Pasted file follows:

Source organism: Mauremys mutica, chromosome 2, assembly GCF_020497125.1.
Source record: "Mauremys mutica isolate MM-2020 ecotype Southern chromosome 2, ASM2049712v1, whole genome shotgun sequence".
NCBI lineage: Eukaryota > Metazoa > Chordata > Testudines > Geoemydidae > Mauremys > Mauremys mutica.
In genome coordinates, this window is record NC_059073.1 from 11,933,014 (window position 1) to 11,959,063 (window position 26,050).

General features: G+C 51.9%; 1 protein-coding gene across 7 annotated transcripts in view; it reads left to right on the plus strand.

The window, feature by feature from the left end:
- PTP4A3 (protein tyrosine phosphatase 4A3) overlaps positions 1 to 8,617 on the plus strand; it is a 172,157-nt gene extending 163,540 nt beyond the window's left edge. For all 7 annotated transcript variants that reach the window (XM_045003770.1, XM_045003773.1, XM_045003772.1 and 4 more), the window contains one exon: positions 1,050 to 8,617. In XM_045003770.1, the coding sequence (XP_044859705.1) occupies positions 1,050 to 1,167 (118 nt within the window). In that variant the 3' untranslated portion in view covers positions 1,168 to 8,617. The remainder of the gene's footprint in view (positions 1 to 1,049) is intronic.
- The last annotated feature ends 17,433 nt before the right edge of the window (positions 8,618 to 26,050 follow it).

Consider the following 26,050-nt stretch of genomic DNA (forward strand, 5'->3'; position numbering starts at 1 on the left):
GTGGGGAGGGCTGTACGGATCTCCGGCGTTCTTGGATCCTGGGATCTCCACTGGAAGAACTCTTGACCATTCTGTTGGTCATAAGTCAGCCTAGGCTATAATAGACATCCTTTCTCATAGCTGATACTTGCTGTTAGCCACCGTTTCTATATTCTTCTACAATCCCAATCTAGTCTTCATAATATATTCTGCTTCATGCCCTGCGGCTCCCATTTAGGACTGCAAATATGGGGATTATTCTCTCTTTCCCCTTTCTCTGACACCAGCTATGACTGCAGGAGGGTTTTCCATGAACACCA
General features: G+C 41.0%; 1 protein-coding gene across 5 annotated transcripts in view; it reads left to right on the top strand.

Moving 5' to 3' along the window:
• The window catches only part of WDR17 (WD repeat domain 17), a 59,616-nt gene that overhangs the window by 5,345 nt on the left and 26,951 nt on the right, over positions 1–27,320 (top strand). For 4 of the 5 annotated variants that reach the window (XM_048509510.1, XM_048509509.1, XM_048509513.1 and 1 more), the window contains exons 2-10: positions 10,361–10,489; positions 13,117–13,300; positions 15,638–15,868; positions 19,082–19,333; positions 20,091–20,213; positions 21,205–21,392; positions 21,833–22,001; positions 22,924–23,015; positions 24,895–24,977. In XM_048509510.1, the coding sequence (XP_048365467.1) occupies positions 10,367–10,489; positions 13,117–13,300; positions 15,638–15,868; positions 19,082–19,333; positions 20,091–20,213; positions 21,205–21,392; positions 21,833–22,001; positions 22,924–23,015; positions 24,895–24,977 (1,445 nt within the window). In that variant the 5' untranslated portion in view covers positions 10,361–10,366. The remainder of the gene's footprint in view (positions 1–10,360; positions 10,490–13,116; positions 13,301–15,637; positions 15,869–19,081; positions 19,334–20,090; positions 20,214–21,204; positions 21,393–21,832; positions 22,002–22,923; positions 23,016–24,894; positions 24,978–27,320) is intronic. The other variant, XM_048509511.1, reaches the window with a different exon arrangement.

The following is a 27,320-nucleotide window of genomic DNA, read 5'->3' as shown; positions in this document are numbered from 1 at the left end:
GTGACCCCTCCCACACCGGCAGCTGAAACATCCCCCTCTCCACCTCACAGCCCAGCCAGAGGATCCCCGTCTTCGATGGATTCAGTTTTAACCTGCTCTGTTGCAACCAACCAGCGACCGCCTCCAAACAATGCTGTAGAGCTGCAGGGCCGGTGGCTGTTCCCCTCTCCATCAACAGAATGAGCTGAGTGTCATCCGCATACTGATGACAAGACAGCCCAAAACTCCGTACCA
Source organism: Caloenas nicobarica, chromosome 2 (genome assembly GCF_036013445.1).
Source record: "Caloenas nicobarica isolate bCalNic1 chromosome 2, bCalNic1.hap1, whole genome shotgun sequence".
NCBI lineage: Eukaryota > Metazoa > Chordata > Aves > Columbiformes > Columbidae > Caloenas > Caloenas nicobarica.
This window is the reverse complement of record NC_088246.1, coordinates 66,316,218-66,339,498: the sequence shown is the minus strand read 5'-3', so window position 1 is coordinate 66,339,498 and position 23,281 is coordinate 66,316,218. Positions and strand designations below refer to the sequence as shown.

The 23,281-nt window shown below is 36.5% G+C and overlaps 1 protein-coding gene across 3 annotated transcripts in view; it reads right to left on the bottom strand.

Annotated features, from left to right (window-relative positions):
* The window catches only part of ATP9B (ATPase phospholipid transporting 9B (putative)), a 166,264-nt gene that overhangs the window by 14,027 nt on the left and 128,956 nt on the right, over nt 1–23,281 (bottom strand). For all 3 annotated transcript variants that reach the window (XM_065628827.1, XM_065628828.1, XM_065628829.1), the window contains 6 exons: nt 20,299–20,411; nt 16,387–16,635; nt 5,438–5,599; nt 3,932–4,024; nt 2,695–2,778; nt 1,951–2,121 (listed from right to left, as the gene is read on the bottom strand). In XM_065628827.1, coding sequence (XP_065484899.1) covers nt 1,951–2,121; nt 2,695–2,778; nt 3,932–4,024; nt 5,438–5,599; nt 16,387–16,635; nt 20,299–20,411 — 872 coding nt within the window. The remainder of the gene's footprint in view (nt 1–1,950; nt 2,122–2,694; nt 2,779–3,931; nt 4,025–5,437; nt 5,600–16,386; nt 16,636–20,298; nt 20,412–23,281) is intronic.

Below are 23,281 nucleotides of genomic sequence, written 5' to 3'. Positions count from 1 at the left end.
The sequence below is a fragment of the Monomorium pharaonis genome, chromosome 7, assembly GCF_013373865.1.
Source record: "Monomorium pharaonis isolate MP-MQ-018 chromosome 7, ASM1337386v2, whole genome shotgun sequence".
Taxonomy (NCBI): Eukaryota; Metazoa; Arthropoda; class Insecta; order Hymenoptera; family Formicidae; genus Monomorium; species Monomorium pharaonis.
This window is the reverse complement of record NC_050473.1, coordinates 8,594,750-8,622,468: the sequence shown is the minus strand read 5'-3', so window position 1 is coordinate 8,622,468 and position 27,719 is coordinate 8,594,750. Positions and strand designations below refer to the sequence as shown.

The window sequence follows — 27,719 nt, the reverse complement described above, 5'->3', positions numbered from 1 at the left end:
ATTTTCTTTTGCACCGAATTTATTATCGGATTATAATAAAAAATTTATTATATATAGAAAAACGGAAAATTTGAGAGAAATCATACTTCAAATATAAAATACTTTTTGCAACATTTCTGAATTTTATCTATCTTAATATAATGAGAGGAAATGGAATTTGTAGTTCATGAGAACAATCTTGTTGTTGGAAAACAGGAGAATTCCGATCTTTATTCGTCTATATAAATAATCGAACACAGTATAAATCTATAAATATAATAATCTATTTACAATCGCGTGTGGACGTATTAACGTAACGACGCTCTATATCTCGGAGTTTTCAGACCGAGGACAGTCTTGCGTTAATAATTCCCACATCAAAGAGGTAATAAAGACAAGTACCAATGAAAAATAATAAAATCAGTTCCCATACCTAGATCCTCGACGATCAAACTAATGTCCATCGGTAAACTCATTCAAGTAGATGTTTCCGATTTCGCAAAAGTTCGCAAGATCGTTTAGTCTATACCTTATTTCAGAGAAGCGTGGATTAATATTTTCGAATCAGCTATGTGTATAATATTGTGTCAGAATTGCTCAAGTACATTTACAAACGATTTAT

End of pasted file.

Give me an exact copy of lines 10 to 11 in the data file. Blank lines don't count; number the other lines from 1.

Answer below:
GTGGGGAGGGCTGTACGGATCTCCGGCGTTCTTGGATCCTGGGATCTCCACTGGAAGAACTCTTGACCATTCTGTTGGTCATAAGTCAGCCTAGGCTATAATAGACATCCTTTCTCATAGCTGATACTTGCTGTTAGCCACCGTTTCTATATTCTTCTACAATCCCAATCTAGTCTTCATAATATATTCTGCTTCATGCCCTGCGGCTCCCATTTAGGACTGCAAATATGGGGATTATTCTCTCTTTCCCCTTTCTCTGACACCAGCTATGACTGCAGGAGGGTTTTCCATGAACACCA
General features: G+C 41.0%; 1 protein-coding gene across 5 annotated transcripts in view; it reads left to right on the top strand.